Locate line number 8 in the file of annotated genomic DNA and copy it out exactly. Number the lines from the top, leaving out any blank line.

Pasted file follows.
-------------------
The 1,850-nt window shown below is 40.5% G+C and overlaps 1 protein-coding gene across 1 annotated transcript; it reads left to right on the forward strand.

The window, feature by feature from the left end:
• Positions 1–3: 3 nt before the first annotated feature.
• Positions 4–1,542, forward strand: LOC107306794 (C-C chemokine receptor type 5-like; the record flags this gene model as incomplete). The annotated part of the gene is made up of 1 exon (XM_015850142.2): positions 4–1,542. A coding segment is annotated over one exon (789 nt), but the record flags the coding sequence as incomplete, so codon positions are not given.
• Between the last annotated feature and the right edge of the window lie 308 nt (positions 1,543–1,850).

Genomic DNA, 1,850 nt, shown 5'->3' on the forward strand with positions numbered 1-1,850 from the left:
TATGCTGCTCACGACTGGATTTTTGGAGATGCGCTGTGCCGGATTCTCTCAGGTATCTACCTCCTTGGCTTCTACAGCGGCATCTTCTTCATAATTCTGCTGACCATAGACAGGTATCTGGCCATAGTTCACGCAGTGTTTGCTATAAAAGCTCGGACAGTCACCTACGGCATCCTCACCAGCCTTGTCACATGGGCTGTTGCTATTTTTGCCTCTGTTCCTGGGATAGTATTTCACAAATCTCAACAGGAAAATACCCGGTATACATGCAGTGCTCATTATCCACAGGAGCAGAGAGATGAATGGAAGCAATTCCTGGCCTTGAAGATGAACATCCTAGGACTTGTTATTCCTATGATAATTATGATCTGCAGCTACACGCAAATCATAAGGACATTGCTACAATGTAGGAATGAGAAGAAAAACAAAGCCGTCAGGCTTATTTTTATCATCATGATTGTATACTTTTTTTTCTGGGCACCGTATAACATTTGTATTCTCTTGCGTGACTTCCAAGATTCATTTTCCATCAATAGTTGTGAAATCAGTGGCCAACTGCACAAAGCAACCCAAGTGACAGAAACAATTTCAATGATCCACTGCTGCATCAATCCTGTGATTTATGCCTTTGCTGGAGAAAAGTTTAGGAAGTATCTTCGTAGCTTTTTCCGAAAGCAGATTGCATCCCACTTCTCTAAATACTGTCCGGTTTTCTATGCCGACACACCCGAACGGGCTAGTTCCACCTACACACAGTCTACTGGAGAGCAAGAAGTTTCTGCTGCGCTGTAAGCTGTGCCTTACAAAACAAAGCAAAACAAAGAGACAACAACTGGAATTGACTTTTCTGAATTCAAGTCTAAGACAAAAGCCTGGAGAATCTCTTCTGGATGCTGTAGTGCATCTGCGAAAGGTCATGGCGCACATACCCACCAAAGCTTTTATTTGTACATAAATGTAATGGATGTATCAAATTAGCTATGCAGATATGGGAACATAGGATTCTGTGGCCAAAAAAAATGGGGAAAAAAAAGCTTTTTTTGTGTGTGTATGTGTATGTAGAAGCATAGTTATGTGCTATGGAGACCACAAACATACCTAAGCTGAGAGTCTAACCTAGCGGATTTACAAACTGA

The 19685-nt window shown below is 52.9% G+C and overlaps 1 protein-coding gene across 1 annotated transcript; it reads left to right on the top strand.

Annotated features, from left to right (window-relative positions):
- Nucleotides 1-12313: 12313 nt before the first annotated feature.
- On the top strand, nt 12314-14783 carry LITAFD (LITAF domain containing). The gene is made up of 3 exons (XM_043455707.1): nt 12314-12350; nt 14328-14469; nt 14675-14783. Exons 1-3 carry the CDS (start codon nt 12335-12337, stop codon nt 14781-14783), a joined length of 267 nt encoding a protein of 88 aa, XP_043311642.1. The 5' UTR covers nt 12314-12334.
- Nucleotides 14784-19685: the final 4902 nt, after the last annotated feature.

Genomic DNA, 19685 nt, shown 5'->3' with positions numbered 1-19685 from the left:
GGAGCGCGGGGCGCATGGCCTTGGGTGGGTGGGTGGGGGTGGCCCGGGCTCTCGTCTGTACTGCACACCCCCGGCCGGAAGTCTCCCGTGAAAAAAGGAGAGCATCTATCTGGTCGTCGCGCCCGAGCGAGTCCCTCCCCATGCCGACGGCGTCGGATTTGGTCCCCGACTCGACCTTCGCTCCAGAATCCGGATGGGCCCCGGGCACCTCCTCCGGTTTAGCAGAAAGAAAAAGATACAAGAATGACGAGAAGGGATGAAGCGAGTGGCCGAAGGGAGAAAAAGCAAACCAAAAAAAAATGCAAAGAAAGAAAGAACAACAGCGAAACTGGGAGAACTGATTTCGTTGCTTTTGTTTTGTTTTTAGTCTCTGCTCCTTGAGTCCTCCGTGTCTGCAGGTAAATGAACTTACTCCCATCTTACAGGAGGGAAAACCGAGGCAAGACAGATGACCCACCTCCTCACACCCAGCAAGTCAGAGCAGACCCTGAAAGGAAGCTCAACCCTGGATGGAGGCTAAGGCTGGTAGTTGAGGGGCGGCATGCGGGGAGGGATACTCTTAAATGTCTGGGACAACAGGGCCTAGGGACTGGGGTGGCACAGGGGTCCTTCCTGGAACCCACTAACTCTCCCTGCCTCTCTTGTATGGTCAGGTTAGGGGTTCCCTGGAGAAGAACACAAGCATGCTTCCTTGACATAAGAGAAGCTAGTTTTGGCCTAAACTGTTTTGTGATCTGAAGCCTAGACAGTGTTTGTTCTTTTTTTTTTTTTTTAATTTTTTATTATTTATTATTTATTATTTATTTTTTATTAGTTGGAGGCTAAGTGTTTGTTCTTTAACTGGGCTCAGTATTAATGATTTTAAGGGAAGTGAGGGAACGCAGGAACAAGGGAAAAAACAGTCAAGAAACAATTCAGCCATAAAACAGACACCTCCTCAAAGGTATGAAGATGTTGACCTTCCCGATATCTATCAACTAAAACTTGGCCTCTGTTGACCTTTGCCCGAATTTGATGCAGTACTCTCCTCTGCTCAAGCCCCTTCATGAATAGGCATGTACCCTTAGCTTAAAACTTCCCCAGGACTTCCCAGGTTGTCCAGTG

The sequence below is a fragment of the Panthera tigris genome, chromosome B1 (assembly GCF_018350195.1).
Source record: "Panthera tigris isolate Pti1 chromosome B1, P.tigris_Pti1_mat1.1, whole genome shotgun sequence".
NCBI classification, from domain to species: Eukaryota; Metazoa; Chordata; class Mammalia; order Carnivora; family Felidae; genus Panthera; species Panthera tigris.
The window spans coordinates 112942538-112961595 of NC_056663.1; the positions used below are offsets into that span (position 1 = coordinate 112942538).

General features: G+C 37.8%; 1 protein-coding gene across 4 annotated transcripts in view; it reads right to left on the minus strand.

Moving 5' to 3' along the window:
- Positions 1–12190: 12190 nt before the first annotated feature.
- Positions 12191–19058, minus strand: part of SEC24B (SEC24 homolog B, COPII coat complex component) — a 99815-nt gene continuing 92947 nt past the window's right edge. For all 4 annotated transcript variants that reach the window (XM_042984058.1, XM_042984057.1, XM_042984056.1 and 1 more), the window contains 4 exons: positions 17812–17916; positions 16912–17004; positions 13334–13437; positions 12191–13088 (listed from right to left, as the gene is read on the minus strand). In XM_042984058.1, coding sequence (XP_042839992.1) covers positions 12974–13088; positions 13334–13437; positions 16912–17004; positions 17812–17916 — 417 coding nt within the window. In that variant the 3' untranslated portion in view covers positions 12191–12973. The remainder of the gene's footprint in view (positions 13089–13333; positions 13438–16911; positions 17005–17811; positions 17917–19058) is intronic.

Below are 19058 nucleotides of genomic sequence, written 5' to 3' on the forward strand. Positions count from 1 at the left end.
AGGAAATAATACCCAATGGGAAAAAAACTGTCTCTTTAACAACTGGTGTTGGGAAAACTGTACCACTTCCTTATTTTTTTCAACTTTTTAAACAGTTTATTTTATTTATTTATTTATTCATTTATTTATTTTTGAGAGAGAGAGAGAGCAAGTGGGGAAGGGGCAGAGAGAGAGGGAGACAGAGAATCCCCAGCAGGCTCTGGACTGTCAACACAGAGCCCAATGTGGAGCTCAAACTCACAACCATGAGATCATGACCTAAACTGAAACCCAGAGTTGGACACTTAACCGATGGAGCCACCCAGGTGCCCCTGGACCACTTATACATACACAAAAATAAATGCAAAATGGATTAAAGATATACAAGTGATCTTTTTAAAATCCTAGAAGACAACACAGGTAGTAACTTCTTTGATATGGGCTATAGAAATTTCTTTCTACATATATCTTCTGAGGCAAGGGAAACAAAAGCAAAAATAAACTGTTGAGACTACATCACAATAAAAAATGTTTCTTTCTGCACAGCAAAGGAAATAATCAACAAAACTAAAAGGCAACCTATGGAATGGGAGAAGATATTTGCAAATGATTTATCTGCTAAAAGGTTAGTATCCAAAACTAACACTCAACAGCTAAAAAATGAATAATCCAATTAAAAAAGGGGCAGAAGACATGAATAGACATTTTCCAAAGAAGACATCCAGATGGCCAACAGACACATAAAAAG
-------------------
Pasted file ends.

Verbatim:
The 19685-nt window shown below is 52.9% G+C and overlaps 1 protein-coding gene across 1 annotated transcript; it reads left to right on the top strand.